11 found
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  1.  37
    Psychophysical scaling: Judgments of attributes or objects?Gregory R. Lockhead - 1992 - Behavioral and Brain Sciences 15 (3):543-558.
    Psychophysical scaling models of the form R = f, with R the response and I some intensity of an attribute, all assume that people judge the amounts of an attribute. With simple biases excepted, most also assume that judgments are independent of space, time, and features of the situation other than the one being judged. Many data support these ideas: Magnitude estimations of brightness increase with luminance. Nevertheless, I argue that the general model is wrong. The stabilized retinal image literature (...)
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  2.  18
    Modeling temporal and spatial differences.Gregory R. Lockhead - 1988 - Behavioral and Brain Sciences 11 (2):302-303.
  3.  31
    A parallel view of the history of psychophysics.Gregory R. Lockhead - 1993 - Behavioral and Brain Sciences 16 (1):154-155.
  4.  18
    Assessment of the McCollough effect by a shift in psychometric function.Lorraine G. Allan, Shepard Siegel, Pamela Toppan & Gregory R. Lockhead - 1991 - Bulletin of the Psychonomic Society 29 (1):21-24.
  5.  17
    Psychophysical scaling methods reveal and measure context effects.Gregory R. Lockhead - 1995 - Behavioral and Brain Sciences 18 (3):607-612.
    People cannot make independent judgements of stimulus attributes and so (Lockhead 1992, p. 551) rather than in terms of stimulus features. The new commentaries here further this statement and also support the observations in the target article that psychophysical scaling methods allow us to measure (1) how context determines judgments and (2) what people remember about prior stimuli.
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  6.  43
    A framework for structural constraints on feature creation.Scott A. Huettel & Gregory R. Lockhead - 1998 - Behavioral and Brain Sciences 21 (1):29-29.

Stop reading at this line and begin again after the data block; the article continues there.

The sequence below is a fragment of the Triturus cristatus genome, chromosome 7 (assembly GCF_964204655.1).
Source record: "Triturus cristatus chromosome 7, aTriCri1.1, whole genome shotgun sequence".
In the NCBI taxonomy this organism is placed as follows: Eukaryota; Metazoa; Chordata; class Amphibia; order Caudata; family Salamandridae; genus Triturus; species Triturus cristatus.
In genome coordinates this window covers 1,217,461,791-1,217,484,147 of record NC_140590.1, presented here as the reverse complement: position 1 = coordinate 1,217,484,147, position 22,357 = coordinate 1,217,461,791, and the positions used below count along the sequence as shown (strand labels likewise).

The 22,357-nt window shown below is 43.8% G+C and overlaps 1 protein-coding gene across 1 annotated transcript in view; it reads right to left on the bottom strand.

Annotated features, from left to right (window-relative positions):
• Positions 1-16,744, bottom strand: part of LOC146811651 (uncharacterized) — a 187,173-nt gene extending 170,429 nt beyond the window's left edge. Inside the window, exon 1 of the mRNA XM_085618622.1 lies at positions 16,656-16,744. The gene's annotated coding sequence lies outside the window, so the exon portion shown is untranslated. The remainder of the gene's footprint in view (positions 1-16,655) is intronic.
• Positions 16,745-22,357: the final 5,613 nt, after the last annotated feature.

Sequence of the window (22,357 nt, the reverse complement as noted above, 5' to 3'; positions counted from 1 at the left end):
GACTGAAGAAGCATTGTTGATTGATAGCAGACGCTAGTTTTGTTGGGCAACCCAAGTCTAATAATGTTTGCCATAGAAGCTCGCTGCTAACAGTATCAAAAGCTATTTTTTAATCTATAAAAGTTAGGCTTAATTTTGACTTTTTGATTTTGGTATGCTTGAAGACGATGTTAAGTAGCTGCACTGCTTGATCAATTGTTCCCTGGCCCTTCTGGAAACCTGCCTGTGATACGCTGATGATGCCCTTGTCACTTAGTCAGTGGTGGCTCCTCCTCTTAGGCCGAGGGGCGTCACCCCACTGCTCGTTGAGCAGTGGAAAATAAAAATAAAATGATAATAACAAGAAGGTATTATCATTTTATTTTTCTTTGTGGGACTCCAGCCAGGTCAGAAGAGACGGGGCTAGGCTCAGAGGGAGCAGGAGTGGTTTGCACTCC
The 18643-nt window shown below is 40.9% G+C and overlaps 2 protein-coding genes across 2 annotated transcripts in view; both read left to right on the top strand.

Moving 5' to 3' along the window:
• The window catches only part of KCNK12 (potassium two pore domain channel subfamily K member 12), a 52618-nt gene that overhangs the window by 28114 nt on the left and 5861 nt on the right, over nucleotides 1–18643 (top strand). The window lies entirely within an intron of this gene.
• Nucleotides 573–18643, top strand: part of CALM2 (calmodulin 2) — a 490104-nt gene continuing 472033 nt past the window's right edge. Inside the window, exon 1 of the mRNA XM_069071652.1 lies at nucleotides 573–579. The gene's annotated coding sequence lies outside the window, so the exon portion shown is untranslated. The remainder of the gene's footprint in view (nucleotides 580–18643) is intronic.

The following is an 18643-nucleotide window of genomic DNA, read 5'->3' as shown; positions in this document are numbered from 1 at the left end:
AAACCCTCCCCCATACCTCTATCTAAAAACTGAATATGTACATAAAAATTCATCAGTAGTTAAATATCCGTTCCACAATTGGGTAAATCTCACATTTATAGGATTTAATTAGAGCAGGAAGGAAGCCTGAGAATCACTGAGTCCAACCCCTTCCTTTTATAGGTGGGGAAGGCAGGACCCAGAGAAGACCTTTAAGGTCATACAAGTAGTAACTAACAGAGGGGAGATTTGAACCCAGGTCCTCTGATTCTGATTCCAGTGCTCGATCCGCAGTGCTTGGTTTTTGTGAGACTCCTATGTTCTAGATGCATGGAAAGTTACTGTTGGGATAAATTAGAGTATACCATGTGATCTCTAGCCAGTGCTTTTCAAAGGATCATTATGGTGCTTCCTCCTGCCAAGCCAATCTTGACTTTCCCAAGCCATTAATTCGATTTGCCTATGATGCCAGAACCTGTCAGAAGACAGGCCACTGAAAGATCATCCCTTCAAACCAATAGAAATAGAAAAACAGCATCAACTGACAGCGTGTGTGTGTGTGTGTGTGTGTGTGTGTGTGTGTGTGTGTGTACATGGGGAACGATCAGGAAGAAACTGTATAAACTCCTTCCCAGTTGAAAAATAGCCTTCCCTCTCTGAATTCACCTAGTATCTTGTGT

We address two major limitations of Schyns et al. First, we clarify their concept of “features” by postulating several levels for processing. The composition of the feature set at each level determines the set at the next higher level, following simple structural guidelines. Second, we show that our proposed framework reconciles feature-creation and fixed-feature approaches.
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  7.  14
    Constancy in a changing world.Gregory R. Lockhead - 1992 - Behavioral and Brain Sciences 15 (3):587-600.
  8.  14
    Emmert’s imaginal law.Gregory R. Lockhead & Nancy J. Evans - 1979 - Bulletin of the Psychonomic Society 13 (2):114-116.
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  9.  35
    Isomorphisms and subjective colors.Gregory R. Lockhead & Scott A. Huettel - 1999 - Behavioral and Brain Sciences 22 (6):959-960.
    Palmer describes a “subjective barrier” that limits knowledge of others' experience. We discuss how this barrier extends to all knowledge, becoming less distinct as theoretical constructs are strengthened. We provide evidence for isomorphic experience, among individuals with similar physiologies, by showing that perceived relations between colors are as similar when viewing pigments as when viewing subjective colors caused by flickering bars.
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  10.  2
    Psychophysical measures of objects and their features: It is time for a change.Gregory R. Lockhead - 1994 - Behavioral and Brain Sciences 17 (4):766-772.
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  11.  9
    Psychophysical measures of objects and their features: It is time for a change.Gregory R. Lockhead - 1994 - Behavioral and Brain Sciences 17 (4):766-772.